The 11th of October 2021 marked the last day in office for Mogoeng Mogoeng as the Chief Justice of the Republic of South Africa. In light of the above and the current Judicial Service Commission (“JSC”) appointments and interviews taking place, we unpack the appointment process of the Chief Justice and that of the other justices of the Constitutional Court.
The JSC provides the President with a list of candidates for the appointments to the Constitutional Court. This list must contain three names more than the number of vacancies e.g., if there is one vacancy, four names must be sent to the President, if there are two vacancies, five names must be sent to the President, and so forth.
Section 174(3) of the Constitution provides that the President, as head of the national executive (which means with the support of cabinet), after consulting with the JSC and leaders of the political parties represented in the National Assembly, “appoints the Chief Justice.” The President thus has far more discretion in choosing the Chief Justice than with other judges. Whilst the President is required to consult with other political leaders and the JSC in a meaningful manner, where the views expressed are seriously taken into account, the President is not bound to follow the input received from other political leaders, or even from the JSC itself.
The other judges of the Constitutional Court are appointed in a similar procedure as the one provided for for the appointment of the Chief Justice. The Constitution provides for a supplementary list to be provided to the president and he can select from the supplementary list, in the case of the appointment of other judges of the Constitutional Court.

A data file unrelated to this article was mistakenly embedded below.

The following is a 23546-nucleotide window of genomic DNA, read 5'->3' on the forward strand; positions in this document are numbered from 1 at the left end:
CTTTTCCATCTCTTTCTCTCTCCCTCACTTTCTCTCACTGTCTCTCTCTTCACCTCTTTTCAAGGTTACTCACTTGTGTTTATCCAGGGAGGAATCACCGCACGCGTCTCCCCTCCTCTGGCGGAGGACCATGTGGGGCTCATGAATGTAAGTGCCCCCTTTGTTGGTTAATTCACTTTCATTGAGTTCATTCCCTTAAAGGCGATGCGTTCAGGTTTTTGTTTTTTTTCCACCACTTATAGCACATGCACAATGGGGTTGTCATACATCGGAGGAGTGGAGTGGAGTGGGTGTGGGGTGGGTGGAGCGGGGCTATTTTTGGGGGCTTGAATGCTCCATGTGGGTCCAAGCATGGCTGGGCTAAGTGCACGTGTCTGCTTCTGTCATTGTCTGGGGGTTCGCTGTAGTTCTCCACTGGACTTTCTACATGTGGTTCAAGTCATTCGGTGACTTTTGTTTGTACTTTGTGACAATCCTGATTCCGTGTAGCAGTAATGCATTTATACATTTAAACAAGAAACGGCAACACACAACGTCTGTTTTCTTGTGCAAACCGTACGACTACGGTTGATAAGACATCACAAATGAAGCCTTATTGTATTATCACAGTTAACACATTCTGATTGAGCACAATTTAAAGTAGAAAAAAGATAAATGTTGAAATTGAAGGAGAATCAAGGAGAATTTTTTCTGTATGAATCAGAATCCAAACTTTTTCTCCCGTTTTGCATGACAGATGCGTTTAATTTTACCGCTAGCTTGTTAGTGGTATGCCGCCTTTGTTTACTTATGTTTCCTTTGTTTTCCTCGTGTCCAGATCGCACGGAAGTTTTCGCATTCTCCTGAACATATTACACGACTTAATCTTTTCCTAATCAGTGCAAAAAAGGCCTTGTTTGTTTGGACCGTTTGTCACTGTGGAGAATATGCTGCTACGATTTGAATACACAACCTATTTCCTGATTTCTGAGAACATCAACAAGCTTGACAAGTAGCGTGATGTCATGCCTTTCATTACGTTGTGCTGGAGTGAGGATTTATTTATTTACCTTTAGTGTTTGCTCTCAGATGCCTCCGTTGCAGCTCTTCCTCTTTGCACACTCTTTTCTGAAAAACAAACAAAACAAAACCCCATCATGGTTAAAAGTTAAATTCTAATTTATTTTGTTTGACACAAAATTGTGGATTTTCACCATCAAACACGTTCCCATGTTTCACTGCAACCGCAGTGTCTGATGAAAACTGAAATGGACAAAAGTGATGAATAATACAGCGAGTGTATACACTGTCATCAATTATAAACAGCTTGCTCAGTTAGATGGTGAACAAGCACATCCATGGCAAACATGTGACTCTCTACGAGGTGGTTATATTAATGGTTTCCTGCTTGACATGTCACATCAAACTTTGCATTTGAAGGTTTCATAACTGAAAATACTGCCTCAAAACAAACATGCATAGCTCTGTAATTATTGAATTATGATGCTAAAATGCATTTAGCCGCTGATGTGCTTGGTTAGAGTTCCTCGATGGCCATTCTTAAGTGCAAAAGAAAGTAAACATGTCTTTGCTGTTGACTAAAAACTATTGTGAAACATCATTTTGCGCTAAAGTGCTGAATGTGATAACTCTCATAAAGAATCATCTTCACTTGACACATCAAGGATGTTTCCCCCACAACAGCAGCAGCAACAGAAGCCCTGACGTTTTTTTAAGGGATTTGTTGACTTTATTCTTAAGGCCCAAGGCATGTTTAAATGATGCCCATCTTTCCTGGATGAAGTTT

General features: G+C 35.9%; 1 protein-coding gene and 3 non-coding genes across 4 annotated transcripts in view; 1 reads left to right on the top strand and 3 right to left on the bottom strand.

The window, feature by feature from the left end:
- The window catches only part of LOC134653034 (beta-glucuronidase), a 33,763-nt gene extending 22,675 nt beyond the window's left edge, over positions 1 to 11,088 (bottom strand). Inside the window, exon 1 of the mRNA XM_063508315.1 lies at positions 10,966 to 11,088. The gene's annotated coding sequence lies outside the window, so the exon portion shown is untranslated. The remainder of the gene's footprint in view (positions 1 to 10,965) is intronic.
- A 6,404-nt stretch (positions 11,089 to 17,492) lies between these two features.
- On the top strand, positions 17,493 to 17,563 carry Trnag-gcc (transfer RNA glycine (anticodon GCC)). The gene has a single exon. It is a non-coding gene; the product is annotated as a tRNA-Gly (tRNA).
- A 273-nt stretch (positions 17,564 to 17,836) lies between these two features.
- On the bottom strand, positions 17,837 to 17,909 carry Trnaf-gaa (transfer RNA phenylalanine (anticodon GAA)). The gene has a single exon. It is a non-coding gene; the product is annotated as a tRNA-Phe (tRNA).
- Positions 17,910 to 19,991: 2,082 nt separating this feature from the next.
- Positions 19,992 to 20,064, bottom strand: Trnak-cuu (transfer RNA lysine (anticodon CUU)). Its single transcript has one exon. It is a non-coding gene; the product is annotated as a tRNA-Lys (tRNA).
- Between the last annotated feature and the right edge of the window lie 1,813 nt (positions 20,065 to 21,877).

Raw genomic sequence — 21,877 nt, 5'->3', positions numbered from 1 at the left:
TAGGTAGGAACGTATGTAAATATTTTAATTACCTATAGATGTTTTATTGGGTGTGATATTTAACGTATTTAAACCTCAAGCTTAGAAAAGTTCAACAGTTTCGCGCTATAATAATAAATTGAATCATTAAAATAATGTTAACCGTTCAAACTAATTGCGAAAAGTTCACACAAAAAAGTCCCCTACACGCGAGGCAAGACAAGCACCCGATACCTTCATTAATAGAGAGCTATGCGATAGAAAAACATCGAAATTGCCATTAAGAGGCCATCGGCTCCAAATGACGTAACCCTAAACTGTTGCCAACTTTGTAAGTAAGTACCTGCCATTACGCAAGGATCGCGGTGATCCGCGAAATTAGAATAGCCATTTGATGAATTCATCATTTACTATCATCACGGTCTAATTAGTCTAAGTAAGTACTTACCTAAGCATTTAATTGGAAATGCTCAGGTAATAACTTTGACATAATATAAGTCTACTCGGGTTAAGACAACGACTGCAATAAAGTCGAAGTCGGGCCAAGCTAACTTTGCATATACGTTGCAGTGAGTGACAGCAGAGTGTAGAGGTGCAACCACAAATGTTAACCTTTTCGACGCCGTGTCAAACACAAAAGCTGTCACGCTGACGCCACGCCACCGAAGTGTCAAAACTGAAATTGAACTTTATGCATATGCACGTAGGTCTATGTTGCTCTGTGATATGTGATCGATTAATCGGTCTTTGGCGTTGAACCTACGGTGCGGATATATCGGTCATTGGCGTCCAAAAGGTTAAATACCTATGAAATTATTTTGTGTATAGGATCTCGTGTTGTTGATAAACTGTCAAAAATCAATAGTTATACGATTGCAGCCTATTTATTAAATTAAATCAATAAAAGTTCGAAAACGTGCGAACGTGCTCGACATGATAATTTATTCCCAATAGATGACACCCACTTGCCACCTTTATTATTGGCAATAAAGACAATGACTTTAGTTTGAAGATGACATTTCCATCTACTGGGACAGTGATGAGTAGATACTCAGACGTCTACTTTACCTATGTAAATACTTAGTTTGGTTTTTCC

In an effort to promote transparency and public participation in South Africa’s participatory democracy, President Cyril Ramaphosa called on South Africans on 16 September 2021, to nominate suitably qualified candidates for the position of Chief Justice, as the head of the judiciary. This submission process closed at midnight on 1 October 2021 and 148 submissions were received of which 25 submissions met the criteria as set out by President Ramaphosa.
The criteria President Ramaphosa stipulated is the following –
- A nomination letter, including the contact details of the nominator;
- The nominee’s acceptance of the nomination and their contact details;
- Letters of support for the nomination, including contact details of persons or entities that support the nomination, including at least one letter of support from a professional body of legal practitioners, non-governmental organisation working in the field of human rights, or other legal field; and
- Any additional documentation that the person nominating the candidate for Chief Justice deems relevant.
The Nominations Panel which is chaired by Judge Navanethem (Navi) Pillay assessed and scrutinised all submissions.
From the 25 suitable submissions, the 8 nominees for the position of chief justice are as set out below –
- Judge President John Hlophe
- Justice Mbuyiseli Madlanga
- Justice Mandisa Maya
- Dr Wallace Amos Mgoqi
- Adv. Busisiwe Mkhwebane
- Judge President Dunstan Mlambo
- Adv. Alan Nelson, SC
- Deputy Chief Justice Raymond Zondo
South Africans are now invited to submit in writing any objections they may have regarding the nominees to email@example.com and OSewpaul@justice.gov.za by 17:00 on Friday, 15 October 2021.
The panel will consider objections before submitting a shortlist of three to five nominees to the President by Friday, 29 October 2021.
Noreen van der Merwe